It's thought to be the briefest prison release in New Zealand history: a dangerous criminal was arrested only three hours after he walked free from jail.
Maximum security prisoner George Whichman, 23, who has affiliations with the Killer Beez gang, was Tasered by police after he breached his release conditions in South Auckland about 12.30pm last Wednesday.
Only three hours earlier he had been freed from Auckland Prison. He was fitted with a GPS bracelet to monitor his movements and ensure public safety.
He was tracked by Corrections Department staff, who called police when he travelled south of a defined boundary. He was arrested at a home in Manurewa.
Whichman faced four charges of breaching his release conditions when he appeared in Waitakere District Court after the incident. He was remanded in custody to appear again next week, when it is expected he will apply for bail.
We first heard about this lovely chap when we had the car radio on yesterday. Michael Laws was lambasting the Parole Board and the Government for releasing Whichman. But as the Stuff story notes, Laws had it wrong; the Parole Board was powerless to stop his release; read on:
Parole Board decisions given to The Dominion Post label Whichman an "angry young man" and an "extremely high risk" to society.
He had spent time in 23-hour cell confinement because of serious misbehaviour and was handcuffed during a November parole hearing because prison staff were "anxious about his state of mind and his unpredictability".
The board did not want to free him, but had to because he had served his sentence. The board is required by law to impose release conditions for at least six months on all freed prisoners.
"We are fearful that he will act angrily in the community because he already has some 11 convictions for violent offences," the board said. "We just hope that some unsuspecting member of the public does not fall victim to his further violence."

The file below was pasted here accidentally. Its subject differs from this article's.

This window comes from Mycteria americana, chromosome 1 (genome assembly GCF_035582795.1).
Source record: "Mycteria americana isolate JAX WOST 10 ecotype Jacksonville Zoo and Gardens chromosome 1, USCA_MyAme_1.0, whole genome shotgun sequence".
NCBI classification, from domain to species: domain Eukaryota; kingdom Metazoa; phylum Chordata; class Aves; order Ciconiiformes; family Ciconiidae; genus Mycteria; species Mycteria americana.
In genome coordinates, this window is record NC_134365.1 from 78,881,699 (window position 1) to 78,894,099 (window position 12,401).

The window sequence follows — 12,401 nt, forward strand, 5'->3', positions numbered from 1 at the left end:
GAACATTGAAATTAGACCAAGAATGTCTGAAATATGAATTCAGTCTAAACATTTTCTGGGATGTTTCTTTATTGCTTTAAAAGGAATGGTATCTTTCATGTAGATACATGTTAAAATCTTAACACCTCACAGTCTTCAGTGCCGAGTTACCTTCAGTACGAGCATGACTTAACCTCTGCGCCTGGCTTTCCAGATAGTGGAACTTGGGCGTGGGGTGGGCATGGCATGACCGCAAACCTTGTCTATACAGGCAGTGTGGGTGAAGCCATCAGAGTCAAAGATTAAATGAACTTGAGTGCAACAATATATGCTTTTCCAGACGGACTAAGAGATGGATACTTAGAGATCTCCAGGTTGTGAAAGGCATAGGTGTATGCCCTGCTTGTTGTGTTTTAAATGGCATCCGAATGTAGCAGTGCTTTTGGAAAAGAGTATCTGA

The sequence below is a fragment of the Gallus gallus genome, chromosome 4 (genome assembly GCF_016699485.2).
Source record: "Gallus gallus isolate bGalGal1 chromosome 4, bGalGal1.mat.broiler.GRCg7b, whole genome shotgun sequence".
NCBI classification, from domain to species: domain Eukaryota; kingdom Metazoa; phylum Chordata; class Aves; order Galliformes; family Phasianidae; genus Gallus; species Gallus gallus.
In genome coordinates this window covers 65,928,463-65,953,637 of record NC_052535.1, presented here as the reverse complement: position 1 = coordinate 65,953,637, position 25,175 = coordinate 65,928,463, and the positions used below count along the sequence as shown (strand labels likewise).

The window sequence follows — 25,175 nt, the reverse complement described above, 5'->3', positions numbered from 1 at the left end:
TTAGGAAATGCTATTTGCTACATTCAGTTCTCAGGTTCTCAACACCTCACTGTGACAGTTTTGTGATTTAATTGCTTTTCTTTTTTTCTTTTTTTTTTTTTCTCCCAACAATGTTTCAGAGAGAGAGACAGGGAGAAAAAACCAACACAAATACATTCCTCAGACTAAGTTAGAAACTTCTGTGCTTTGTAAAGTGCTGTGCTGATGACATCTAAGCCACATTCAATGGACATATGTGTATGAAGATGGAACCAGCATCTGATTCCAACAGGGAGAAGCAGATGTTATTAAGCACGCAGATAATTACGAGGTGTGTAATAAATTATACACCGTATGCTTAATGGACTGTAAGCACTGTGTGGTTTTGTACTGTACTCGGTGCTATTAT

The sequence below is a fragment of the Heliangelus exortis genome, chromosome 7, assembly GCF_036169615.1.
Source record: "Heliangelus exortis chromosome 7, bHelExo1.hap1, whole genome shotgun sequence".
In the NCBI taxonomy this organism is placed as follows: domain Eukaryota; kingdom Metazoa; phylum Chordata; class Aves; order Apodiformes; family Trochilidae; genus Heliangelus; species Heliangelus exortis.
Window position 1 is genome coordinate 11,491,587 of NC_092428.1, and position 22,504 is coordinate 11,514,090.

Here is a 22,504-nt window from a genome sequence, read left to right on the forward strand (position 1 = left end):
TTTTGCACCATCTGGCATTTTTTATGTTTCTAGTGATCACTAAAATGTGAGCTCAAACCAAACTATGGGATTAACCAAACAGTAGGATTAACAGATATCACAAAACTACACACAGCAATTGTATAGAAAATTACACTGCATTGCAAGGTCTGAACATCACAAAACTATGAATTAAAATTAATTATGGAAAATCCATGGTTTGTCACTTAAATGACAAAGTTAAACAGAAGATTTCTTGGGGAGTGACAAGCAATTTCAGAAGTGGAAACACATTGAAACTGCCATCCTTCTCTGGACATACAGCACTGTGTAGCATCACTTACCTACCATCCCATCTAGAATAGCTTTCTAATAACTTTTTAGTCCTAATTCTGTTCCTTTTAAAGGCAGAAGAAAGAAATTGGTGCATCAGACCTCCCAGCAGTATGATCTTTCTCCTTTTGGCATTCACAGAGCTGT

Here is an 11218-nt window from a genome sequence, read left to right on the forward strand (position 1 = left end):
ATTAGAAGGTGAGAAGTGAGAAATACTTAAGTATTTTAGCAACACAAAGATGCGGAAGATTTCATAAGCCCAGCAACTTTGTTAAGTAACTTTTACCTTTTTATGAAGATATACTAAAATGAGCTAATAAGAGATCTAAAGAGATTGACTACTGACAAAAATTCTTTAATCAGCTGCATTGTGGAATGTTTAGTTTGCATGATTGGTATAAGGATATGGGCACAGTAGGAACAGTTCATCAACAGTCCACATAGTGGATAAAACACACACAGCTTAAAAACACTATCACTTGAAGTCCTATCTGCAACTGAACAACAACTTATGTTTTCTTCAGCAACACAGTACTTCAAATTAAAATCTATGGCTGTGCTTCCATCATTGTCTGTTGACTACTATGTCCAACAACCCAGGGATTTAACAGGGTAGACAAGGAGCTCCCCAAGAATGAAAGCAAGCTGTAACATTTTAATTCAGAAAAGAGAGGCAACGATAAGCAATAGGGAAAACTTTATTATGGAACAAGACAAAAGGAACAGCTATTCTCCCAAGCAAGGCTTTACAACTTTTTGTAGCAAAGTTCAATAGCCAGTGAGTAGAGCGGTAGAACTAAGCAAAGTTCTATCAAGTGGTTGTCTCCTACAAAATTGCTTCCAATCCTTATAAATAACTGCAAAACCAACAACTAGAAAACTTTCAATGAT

At the time of his release, Whichman had served a sentence of four years and three months for offences including receiving stolen goods, burglary, aggravated assault, and possession of cannabis for supply.
During his time in jail, he assaulted a prison guard because he was smiling while a psychologist was trying to address emotional issues.
In his cell, Corrections staff found a broom handle with a nail stuck in one end, hidden between two mattresses.
Whichman said the broom had been broken while he was cleaning and he chose to keep a piece for carving, the Parole Board decision said. He also lit a fire on the landing outside his cell while drunk. A bottle of whisky was found in his desk drawer.
The decision said Whichman was concerned about being monitored by GPS because "he was not going to be able to carry out any sort of private life without snooping by the department".
Whichman has only himself to blame for his latest predicament. It's easy to blame the Parole Board, but they are between a rock and a hard place when a prisoner's finite sentence expires.
Here's hoping that Whichman's bail application will fail, and that he will stay inside until the parole breach charges have been decided. The community will be a safer place with him off the streets.
And a word of thanks to former Act MP David Garrett for his Three Strikes legislation. George Whichman is exactly the type of offender that the legislation was designed to apply to. His short-lived period on parole suggests that Whichman will offend again and again, until he runs out of chances.